FAnSSIE has three major foci: coupling of the Antarctic Ice Sheet (AIS) within E3SM, resolving ice-sheet instabilities in MALI, and probabilistic projections of the Antarctic Ice Sheet.

FAnSSIE overview

Coupling of climate and Antarctic ice shelves within E3SM

Projections of AIS evolution within E3SM are fundamentally precluded by the inability of the ocean component to adapt to the migration of the grounding line and calving front positions as ice shelves evolve. We will build on E3SM’s prototype “wetting and drying” capability to implement robust and general algorithms for advance and retreat of the ocean model boundary. Modifications to the E3SM coupler will support migration of the ice-shelf calving front in the ocean and land models. Additionally, we will improve the representation of atmospheric-driven melting in the snow and firn on the ice-sheet surface and add coupling between snowpack liquid-water content in E3SM’ land model, ELM, and the ice-shelf stress state in MALI, as required to resolve hydrofracture and potential catastrophic failure of ice shelves. These developments are fundamental for E3SM to represent the tipping points associated with sub-shelf melt and hydrofracture.

Resolving ice-sheet instabilities within MALI

Accurate simulation of the ice-shelf damage, rifting, and calving front migration that contribute to Marine Ice Cliff Instability requires sophisticated representation of ice fracturing, advanced discretization methods, and high resolution. To accomplish this, we will introduce fracture mechanics methods that combine ductile flow and brittle failure in a single framework within MALI. To support the locally high resolution required for resolving MICI and MISI, we will implement unstructured mesh adaptivity combined with front capturing algorithms, leveraging FASTMath expertise. This will allow MALI’s mesh to align directly with the calving front, grounding line, and major fractures as they evolve in time and space, significantly improving accuracy without requiring sub-grid discretizations or overly-refined meshes. Mesh adaptivity together with improved discretization schemes for tracer advection will enable tighter integration of the velocity solver with other physics leading to higher accuracy at a lower computational cost. We will also introduce software modernization and performance improvements, through FASTMath and RAPIDS2 collaborations, to allow MALI to efficiently run on heterogeneous architectures and prepare E3SM for DOE exascale supercomputing platforms. These changes will provide key missing capabilities for MALI to efficiently and realistically represent the tipping points of Marine Ice Sheet Instability and Marine Ice Cliff Instability.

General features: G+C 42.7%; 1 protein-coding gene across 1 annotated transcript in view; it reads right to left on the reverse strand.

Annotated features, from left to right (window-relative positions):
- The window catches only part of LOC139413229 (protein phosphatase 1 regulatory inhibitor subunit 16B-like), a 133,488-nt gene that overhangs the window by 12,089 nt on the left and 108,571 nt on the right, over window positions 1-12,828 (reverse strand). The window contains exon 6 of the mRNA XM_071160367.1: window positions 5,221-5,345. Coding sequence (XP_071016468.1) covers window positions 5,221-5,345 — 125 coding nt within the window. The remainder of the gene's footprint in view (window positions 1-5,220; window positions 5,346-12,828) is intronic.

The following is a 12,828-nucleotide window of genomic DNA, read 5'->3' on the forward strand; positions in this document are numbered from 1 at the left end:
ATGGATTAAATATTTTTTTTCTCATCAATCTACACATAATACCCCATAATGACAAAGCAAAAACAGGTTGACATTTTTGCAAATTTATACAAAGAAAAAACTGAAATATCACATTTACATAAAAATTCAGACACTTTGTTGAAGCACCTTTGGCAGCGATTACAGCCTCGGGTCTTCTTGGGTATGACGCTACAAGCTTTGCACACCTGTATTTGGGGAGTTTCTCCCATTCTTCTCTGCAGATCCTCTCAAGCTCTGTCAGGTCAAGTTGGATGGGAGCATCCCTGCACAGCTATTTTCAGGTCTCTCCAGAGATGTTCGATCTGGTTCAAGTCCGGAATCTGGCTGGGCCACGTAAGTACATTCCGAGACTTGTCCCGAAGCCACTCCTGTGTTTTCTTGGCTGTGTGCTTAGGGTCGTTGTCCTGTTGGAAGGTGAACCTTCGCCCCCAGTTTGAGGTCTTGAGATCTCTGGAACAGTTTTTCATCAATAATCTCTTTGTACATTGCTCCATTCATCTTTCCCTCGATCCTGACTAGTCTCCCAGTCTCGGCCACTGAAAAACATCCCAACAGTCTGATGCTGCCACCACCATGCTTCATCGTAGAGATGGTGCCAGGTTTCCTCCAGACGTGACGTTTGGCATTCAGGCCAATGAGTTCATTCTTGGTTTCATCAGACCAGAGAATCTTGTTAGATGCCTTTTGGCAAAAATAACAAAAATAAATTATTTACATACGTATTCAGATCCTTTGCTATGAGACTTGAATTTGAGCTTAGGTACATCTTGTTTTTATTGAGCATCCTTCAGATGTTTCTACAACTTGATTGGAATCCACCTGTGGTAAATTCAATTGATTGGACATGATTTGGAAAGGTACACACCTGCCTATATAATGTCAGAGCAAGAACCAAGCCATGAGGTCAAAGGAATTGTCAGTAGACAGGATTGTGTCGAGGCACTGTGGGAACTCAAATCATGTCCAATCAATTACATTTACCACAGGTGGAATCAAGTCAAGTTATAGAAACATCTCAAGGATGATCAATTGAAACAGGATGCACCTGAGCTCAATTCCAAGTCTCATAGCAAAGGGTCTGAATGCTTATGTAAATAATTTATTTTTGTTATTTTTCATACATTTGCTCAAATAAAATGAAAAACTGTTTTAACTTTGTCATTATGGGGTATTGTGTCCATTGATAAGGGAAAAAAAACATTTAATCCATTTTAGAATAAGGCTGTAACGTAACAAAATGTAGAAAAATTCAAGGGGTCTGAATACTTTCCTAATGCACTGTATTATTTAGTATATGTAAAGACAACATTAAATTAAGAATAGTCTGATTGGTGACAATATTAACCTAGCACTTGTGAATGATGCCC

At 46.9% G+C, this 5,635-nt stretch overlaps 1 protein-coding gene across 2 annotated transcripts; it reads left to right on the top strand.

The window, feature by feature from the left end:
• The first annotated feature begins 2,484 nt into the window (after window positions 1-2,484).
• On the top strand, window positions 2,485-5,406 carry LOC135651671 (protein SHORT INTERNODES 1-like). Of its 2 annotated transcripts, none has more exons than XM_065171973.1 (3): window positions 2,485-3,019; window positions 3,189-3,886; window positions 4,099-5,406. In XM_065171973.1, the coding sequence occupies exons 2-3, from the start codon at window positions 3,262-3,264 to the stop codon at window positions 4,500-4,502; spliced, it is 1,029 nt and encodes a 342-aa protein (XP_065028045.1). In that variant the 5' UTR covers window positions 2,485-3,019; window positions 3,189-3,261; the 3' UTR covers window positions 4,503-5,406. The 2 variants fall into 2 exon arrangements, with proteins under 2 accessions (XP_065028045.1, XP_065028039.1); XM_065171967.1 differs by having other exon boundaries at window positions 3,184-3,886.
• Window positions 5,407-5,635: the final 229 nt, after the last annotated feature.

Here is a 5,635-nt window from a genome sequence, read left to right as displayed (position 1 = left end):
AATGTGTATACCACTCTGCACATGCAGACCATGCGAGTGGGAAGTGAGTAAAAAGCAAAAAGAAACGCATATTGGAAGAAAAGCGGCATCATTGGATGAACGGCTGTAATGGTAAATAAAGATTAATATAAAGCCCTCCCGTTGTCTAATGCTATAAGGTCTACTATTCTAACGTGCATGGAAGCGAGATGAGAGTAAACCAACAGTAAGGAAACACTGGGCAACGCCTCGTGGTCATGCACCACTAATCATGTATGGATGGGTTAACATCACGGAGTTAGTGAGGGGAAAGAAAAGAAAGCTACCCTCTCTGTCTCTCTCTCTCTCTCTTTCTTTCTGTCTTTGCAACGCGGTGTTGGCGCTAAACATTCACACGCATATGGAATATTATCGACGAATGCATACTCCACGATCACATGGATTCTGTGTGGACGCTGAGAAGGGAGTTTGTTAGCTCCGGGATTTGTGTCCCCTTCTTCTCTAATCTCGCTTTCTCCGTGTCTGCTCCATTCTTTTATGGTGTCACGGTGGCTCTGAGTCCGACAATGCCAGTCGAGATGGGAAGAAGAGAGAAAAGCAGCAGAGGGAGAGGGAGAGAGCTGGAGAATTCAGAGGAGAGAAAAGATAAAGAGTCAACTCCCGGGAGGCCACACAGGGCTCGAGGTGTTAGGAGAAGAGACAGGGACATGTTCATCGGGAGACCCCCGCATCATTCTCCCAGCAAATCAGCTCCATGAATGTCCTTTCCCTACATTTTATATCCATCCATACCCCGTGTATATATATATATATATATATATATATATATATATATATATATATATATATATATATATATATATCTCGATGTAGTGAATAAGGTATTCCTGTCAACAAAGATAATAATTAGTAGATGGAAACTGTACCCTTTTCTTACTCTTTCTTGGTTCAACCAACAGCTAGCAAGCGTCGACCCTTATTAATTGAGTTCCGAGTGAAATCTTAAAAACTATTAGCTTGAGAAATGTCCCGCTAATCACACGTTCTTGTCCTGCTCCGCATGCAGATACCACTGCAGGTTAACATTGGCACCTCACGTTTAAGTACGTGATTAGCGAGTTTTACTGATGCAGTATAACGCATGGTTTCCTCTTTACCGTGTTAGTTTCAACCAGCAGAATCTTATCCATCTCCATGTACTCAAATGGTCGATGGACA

Probabilistic, climate-informed projections of the Antarctic Ice Sheet

To generate probabilistic projections of the AIS contribution to future SLR that account for deep uncertainty, we will conduct ensembles of hundreds of AIS simulations that incorporate the four tipping point processes shown above. These large and computationally expensive ensembles will be enabled by the MALI performance improvements identified above. Further computational savings will be achieved by using lower-fidelity models, possibly including machine learning models, in a multi-fidelity uncertainty-quantification framework that builds on current FASTMath efforts. Improvements to MALI’s existing optimization tools through FASTMath collaborations will enable MALI initialization consistent with historical observations and applied climate forcing. Finally, sea-level rise uncertainty will be quantified through an integrated model toolchain from E3SM, through standalone MALI, to emulators.